In a few hours it will have been a year since my sister went to be with the Lord, and My Dad has asked to write a guest post about some of what he has learned this past year and his journey with grief. It is my prayer that this would provide insight to those who have not yet experienced loss and encouragement to those who already have.
Regret. This is one of the major struggles with which persons experiencing grief over the death of a loved one must deal. Because we are fallen people living in a fallen world, no relationship is perfect. We all have failures. We all have things we wish we had done differently, said differently, or could change in some way. Death crystallizes this emotion because it is now too late to repair any aspect of the relationship. The survivor experiences grief upon grief. There is the grief of the loss and the grief and guilt of the memory of personal failings.
Mercifully, for the most part, I was spared many of these feelings of regret in the case of my daughter Rachel. It’s not that I was a perfect father or that our relationship didn't include the normal tensions and failings that everyone experiences. It’s just that Rachel and I were close. We were always close. I was confident that she knew that I loved her and that when she died our relationship was not broken or damaged.
But there was one regret. And it was huge.
I did not help my daughter prepare to die.
The situation was made worse in my mind because, in addition to being Rachel’s father, I was her pastor for her entire life. Assisting people with end of life issues is a large part of the job description. I’m supposed to be there to help in those times. Rachel is not only my daughter but my sister in Christ. When the chips were down the most, I failed her.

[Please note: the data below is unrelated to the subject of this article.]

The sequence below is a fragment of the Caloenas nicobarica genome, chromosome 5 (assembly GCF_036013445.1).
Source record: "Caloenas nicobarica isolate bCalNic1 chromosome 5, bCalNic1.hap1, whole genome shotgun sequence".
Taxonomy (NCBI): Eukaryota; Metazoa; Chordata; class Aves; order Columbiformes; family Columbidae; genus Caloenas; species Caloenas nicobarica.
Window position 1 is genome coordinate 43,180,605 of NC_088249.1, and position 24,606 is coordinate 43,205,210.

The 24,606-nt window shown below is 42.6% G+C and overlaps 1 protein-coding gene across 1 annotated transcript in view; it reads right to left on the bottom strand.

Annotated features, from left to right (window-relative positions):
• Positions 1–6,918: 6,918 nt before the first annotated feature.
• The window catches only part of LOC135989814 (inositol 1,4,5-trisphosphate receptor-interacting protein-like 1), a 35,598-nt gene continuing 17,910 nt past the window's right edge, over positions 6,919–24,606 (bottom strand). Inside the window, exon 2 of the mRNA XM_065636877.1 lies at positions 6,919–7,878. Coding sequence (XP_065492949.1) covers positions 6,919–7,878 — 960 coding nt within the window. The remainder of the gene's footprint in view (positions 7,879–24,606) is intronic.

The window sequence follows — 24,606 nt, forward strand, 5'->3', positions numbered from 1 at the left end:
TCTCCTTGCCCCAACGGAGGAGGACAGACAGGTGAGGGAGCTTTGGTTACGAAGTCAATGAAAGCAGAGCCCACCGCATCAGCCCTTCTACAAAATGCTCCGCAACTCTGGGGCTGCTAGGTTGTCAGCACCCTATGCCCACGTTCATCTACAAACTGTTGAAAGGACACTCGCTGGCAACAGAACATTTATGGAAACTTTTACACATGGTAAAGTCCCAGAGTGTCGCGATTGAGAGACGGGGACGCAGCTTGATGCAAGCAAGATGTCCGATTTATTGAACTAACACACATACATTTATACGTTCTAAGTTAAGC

I remember vividly when the issue began. It was May. Rachel had only been home from the hospital for about a month. I was assisting her to transfer from her wheelchair to her bed so that she could retire for the night.
“Daddy, am I going to die?” She asked quietly but urgently.
God was gracious in that moment to place words in my heart and mouth. I knelt by her bed close to her face. “I’m not going to lie to you honey. This is bad. I don’t know how this is going to come out. We are going to pray and we are going to seek every treatment possible but I can’t promise you how this will end. But I can promise you that you will never be alone. I will be with you every step of the way. Your mom will be with you every step of the way. And God will be with us all and will never leave us at any point.” Then we cried together. Doreen joined us and cried also and then she got into bed with Rachel and held her through the night and slept with her while I slept on the couch in the next room to be as close as possible.
Looking back on that moment I am amazed at how well it went. But something happened in me that night that wasn't good. I became terrified that I would have to answer more questions just like that. I didn't think I could bear it.
So from then on, every time that we got ready for bed, I immediately got out one of her books so that we could read. I read until she was exhausted and went to sleep. I tried to minimize any opportunity for her to bring up the subject again. I couldn't face it. The hurt was too great.